On March 23, 2010, attorneys general from 18 states filed suit against the national government in the United States District Court, Northern District Florida, accusing it of committing “an unprecedented encroachment on the liberty of individuals living in the Plaintiffs’ respective states, by mandating that all citizens and legal residents of the United States have qualifying healthcare coverage or pay a tax penalty.”
Former Federal Reserve Chairman Paul Volcker sent up a trial balloon at the New York Historical Society April 6 when he said that a Value-Added Tax (VAT) needed to be considered in light of the huge deficits facing the country. According to Volcker, the VAT is “not as toxic an idea” as many have considered it to be in the past, and “if at the end of the day we need to raise taxes, we should raise taxes.”
Colonel Lawrence Wilkerson, who was Chief of Staff for Secretary of State Colin Powell, has charged in a sworn affidavit that top officials of the Bush administration — including Secretary of Defense Donald Rumsfeld, Vice President Dick Cheney and President Bush himself — knowingly left innocent detainees to languish in prison to avoid political fallout. “Their view was that innocent people languishing in Guantánamo for years was justified by the broader war on terror and the capture of the small number of terrorists who were responsible for the September 11 attacks, or other acts of terrorism,” Colonel Wilkerson stated.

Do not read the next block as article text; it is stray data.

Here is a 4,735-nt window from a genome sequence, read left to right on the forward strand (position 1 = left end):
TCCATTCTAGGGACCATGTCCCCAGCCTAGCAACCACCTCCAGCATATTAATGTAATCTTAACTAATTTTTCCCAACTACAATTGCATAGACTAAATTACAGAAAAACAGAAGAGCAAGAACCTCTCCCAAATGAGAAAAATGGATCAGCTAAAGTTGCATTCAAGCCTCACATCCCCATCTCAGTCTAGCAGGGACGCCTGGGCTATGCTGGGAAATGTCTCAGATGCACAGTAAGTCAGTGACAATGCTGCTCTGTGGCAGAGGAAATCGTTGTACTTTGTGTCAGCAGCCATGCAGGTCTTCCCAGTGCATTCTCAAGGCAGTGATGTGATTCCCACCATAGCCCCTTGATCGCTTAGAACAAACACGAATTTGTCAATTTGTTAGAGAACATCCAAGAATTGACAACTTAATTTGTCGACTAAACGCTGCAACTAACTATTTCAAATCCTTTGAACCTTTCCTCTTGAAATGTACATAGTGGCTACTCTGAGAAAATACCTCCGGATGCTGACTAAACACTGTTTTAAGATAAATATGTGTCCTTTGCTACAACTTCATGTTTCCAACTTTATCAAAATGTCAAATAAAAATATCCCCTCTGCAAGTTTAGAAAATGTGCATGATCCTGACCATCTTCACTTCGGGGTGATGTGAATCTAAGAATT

As I wrote yesterday in the introduction to this series on ObamaCare, the aim of the survey is not to identify this or that provision in the act that shocks the conscience of constitutionalists (death panels, care rationing, RDIF implantation, etc.), rather our goal is to keep our focus on the lack of constitutional authority for this law, specifically buttressing the proposition that nowhere in our founding document do “we the people” empower Congress or the President to act in this sphere of activity.
A Republican who became the leader of the liberal wing of the U.S. Supreme Court, 90-year-old Justice John Paul Stevens, has announced he will retire at the end of the current term, after more than 34 years on the nation's highest tribunal. Nominated by Republican President Gerald Ford, who said he wanted "the finest legal mind I could find," Stevens was quickly confirmed by a Senate vote of 98-0, and was sworn in as Associate Justice on December 19, 1975.